AT A GLANCE
Apache’s Giraph project is said to be “a scalable, fault-tolerant implementation of graph-processing algorithms in Apache Hadoop clusters of up to thousands of computing nodes.” Giraph is in use at companies like Facebook and PayPal to help represent and analyze the billions (or even trillions) of connections across massive datasets. Giraph was inspired by Google’s Pregel framework and integrates well with Apache Accumulo, Apache HBase, Apache Hive, and Cloudera’s Impala.
As in the core MapReduce framework, in Giraph all data and workload distribution related details are hidden behind an API. As of Feb 2015 the Giraph API was used on top of MR1 via a slightly unstable mechanism, although a YARN-based implementation was planned.
In Giraph, a worker node or a slave node is a host (either a physical server or even a virtualized server) that performs the computation and stores data in HDFS. Such workers load the graph and keep the full graph or just a part of it (in case of distributed graph analysis) in memory. Very large graphs are partitioned and distributed across many worker nodes.
(Note: the term partition has a different meaning in Giraph. Here, the partitioning of the graph is not necessarily the result of the application of a graph-partitioning algorithm. Rather, it is more a way to group data based on a vertex hash value and the number of workers. This approach is comparable to the partitioning that is done during the shuffle-and-sort phase in MapReduce.)
A Giraph algorithm is an iterative execution of “super-steps” that consist of a message exchange phase followed by an aggregation and node or edge property update phase. While vertices and edges are held in memory, the nodes exchange messages in parallel. Therefore, all worker nodes communicate and send each other small messages, usually of very low data volume.
After this message-exchange phase, a kind of aggregation is done. This leads to an update of the vertex and/or edge properties and a super-step is finished. Now, the next super-step can be executed and nodes communicate again. This approach is known as Bulk Synchronous Processing (BSP). The BSP model is vertex based and generally works with a configurable graph model G<I,V,E,M>, where I is a vertex ID, V a vertex value, E an edge value, and M a message data type, which all implement the Writable interface (which is well known from the Hadoop API).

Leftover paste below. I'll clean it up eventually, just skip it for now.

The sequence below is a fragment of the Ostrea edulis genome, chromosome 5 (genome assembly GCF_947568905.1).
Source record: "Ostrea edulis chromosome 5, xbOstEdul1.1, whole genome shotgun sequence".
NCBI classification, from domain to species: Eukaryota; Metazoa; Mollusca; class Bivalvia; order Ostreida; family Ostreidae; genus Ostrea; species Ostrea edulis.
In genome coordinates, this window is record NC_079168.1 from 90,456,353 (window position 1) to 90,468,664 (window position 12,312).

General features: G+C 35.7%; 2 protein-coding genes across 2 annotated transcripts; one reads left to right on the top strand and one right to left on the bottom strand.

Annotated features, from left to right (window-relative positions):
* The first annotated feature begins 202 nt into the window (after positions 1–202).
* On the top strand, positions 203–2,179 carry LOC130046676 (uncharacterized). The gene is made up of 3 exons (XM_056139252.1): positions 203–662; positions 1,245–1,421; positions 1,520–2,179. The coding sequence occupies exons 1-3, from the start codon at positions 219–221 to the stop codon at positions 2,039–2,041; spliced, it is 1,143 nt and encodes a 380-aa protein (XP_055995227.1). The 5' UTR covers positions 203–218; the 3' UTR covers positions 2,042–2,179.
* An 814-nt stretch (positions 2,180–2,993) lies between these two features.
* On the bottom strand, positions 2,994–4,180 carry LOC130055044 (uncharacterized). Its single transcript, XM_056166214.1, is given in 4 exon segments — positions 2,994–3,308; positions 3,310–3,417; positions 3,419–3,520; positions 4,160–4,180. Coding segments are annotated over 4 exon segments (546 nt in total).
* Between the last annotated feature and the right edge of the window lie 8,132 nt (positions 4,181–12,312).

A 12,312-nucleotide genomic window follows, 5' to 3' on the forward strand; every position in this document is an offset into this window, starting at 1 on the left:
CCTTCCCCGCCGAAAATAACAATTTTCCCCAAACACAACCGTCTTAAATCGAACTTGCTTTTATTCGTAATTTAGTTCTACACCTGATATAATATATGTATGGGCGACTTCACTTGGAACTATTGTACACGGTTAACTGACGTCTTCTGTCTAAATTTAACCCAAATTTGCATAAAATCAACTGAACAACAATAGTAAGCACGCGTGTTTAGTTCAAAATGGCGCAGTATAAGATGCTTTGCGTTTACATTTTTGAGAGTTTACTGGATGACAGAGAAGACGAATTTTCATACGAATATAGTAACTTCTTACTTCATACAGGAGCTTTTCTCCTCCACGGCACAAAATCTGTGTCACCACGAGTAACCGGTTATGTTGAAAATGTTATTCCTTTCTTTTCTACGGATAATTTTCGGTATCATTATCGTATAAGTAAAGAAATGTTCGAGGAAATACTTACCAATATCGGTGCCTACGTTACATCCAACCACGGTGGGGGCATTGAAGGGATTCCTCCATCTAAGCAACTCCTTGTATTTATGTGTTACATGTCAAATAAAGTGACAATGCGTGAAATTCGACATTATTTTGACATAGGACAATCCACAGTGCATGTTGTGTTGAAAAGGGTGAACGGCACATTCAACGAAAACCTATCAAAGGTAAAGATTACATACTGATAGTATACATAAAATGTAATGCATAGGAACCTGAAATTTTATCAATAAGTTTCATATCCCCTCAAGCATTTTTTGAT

However, the iterative character of many graph algorithms is a poor fit for the MapReduce paradigm, especially if the graph is a very large one like the full set of interlinked Wikipedia pages. In MapReduce, a data set is streamed into the mappers and aggregation of intermediate results is done in reducers. One MapReduce job can implement one super-step. In a next super-step, the whole graph structure — together with the stored intermediate state of the previous step — have to be loaded from HDFS and stored at the end again. Between processing steps, the full graph is loaded from HDFS and stored there, which is a really large overhead. And let‘s not forget that the intermediate data requires local storage on each worker node while it passes the shuffle-sort phase.
For very large graphs, it is inefficient to repeatedly store and load the more or less fixed structural data. In contrast, the BSP approach loads the graph only once, at the outset. The algorithms assume that runtime-only messages are passed between the worker nodes. To support fault-tolerant operation the intermediate state of the graph can be stored from time to time, but usually not after each super-step.